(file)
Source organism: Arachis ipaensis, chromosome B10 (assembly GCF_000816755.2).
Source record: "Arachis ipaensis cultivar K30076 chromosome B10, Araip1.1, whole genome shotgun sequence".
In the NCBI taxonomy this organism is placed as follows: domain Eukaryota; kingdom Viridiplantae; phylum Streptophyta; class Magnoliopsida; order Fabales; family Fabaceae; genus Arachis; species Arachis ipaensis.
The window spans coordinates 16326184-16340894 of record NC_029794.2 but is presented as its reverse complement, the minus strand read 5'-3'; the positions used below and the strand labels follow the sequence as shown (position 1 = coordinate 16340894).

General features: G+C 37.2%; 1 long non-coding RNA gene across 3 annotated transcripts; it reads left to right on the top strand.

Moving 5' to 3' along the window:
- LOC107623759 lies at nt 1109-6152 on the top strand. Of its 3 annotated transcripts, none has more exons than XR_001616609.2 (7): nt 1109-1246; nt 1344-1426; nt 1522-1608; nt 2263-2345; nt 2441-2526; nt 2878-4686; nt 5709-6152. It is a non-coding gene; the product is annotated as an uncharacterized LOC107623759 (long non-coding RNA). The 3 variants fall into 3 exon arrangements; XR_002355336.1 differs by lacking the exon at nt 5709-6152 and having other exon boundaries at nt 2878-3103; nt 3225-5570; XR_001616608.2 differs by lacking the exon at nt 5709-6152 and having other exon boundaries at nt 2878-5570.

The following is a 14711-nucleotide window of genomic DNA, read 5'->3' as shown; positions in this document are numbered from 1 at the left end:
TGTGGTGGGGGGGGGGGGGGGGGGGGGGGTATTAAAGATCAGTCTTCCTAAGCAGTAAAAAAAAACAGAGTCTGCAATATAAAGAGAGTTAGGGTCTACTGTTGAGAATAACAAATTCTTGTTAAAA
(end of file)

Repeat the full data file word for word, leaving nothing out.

Source organism: Arachis ipaensis, chromosome B10 (assembly GCF_000816755.2).
Source record: "Arachis ipaensis cultivar K30076 chromosome B10, Araip1.1, whole genome shotgun sequence".
In the NCBI taxonomy this organism is placed as follows: domain Eukaryota; kingdom Viridiplantae; phylum Streptophyta; class Magnoliopsida; order Fabales; family Fabaceae; genus Arachis; species Arachis ipaensis.
The window spans coordinates 16326184-16340894 of record NC_029794.2 but is presented as its reverse complement, the minus strand read 5'-3'; the positions used below and the strand labels follow the sequence as shown (position 1 = coordinate 16340894).

General features: G+C 37.2%; 1 long non-coding RNA gene across 3 annotated transcripts; it reads left to right on the top strand.

Moving 5' to 3' along the window:
- LOC107623759 lies at nt 1109-6152 on the top strand. Of its 3 annotated transcripts, none has more exons than XR_001616609.2 (7): nt 1109-1246; nt 1344-1426; nt 1522-1608; nt 2263-2345; nt 2441-2526; nt 2878-4686; nt 5709-6152. It is a non-coding gene; the product is annotated as an uncharacterized LOC107623759 (long non-coding RNA). The 3 variants fall into 3 exon arrangements; XR_002355336.1 differs by lacking the exon at nt 5709-6152 and having other exon boundaries at nt 2878-3103; nt 3225-5570; XR_001616608.2 differs by lacking the exon at nt 5709-6152 and having other exon boundaries at nt 2878-5570.

The following is a 14711-nucleotide window of genomic DNA, read 5'->3' as shown; positions in this document are numbered from 1 at the left end:
TGTGGTGGGGGGGGGGGGGGGGGGGGGGGTATTAAAGATCAGTCTTCCTAAGCAGTAAAAAAAAACAGAGTCTGCAATATAAAGAGAGTTAGGGTCTACTGTTGAGAATAACAAATTCTTGTTAAAA